Friday, July 29, 2016

The Economy: General

My economic views (keep in mind this is speaking of America):

I find that the Government's role is to protect its citizens from infringement upon their rights. These rights are
 a) life,
 b) liberty, and
 c) property.
The first two are self explanatory: the Government has the job to protect its citizens from physical harm (life) and to give them freedom (liberty). However, the third is somewhat tricky. What I mean by property is that the things you earn, either by labor, entrepreneurship, etc., are yours and yours only, and cannot be taken away from you. This prevents both individuals from taking away your property and the Government from taking away your property. 

These are the basic rights every citizen ought to have. But do they? 

Well, no. The Government currently takes property (money) away from its citizens. That's not wrong, provided it is used for its purpose (enforcement and protection of rights). But that isn't what it's being used for! It's being used for
-Free health insurance
-Free welfare
-Free social security
And countless other "free" organizations! Except none of these are "free," someone must pay for it. But these costs are distributed among the many and its benefits are concentrated among the few. Therefore, my incentive to protest against health insurance if I have private insurance is very low (approx. $100/month), but a person covered under this "free" health insurance has the initiative equivalent to the cost of private insurance (approx. $367/month). It is in this way that these laws stay in place. Is it right? No. But these laws are incredibly difficult to get rid of.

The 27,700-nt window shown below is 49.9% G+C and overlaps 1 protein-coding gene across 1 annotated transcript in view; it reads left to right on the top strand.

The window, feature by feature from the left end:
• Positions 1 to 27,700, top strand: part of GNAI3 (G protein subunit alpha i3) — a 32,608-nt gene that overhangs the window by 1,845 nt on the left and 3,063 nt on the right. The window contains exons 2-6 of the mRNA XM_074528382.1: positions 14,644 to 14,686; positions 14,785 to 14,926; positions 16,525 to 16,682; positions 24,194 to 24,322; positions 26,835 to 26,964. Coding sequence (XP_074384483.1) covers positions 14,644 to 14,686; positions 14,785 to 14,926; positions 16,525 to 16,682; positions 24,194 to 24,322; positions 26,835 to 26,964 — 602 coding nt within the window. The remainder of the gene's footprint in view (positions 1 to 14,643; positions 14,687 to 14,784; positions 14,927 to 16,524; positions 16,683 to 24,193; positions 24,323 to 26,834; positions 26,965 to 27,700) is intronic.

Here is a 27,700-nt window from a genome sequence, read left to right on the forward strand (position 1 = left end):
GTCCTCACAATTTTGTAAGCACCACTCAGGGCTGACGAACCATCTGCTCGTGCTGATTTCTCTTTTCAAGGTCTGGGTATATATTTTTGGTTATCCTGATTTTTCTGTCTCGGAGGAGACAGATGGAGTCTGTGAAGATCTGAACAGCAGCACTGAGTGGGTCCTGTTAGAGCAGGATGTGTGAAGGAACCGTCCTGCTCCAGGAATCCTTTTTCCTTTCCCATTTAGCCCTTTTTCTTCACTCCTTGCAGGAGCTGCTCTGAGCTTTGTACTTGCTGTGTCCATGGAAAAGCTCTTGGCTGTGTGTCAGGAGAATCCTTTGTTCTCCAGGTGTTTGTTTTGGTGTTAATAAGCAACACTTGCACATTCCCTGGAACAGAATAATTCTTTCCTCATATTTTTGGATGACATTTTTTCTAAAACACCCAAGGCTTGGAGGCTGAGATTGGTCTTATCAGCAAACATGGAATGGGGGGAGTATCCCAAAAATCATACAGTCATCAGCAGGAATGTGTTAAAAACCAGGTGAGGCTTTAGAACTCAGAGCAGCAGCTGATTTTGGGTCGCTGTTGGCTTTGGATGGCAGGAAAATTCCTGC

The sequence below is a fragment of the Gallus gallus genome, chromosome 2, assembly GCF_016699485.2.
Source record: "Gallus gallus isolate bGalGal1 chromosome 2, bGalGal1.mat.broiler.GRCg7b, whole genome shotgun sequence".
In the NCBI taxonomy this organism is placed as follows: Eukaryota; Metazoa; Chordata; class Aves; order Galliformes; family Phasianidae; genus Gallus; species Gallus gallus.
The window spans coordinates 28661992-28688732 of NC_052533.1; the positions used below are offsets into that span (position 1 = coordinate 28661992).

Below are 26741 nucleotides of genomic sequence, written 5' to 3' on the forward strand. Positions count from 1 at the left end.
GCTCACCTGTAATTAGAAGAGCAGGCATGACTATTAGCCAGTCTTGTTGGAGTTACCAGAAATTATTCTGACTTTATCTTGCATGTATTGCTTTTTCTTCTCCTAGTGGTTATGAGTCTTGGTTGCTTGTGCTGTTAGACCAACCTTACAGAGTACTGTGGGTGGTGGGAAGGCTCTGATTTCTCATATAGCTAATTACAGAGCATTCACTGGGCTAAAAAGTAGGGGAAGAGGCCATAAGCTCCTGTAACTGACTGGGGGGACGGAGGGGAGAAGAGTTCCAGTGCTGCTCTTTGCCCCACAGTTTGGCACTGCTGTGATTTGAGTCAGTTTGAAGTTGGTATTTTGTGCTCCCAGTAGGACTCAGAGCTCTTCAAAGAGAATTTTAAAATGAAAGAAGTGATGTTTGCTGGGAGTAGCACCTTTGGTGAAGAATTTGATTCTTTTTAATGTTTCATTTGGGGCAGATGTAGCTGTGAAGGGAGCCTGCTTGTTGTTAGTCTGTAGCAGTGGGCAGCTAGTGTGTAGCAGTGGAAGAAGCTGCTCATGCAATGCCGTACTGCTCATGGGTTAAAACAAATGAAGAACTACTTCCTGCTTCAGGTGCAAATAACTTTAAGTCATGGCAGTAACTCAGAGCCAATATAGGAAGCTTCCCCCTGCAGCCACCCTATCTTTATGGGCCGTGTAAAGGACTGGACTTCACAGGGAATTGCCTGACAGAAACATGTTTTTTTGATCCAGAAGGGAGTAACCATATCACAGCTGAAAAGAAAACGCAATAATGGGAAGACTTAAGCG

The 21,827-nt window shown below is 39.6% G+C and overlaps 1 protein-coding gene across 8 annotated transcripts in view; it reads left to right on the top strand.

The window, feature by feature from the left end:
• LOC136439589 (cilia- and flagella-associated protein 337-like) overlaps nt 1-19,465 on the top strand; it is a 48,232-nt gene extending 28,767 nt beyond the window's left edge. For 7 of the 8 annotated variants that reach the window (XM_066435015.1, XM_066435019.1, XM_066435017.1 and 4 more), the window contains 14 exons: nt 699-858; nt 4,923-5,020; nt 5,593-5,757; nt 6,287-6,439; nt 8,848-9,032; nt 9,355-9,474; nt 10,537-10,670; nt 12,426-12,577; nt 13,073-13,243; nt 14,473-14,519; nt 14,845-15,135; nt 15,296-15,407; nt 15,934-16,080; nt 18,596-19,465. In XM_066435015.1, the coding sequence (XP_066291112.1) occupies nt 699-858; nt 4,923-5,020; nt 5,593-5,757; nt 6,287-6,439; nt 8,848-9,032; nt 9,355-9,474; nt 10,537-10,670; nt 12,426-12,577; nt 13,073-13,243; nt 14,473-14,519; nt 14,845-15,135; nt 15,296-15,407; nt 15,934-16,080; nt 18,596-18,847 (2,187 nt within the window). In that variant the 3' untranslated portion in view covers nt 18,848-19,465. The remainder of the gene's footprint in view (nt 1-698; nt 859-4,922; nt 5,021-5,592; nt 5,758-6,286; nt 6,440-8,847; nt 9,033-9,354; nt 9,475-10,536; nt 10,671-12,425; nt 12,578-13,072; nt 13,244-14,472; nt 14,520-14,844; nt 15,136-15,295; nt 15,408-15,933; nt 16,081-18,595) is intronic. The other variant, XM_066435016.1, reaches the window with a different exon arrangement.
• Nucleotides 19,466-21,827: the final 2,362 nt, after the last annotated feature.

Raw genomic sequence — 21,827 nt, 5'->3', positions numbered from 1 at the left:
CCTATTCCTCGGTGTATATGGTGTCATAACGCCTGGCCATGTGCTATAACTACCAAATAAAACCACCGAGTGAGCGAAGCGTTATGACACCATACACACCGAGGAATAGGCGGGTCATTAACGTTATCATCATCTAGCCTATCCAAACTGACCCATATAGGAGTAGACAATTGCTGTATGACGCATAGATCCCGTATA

So I will end with a question. Do we have a right to health care, welfare, social security, etc.? Or do these programs infringe on others basic human rights?

Tuesday, July 26, 2016

Europe: why is everything so small?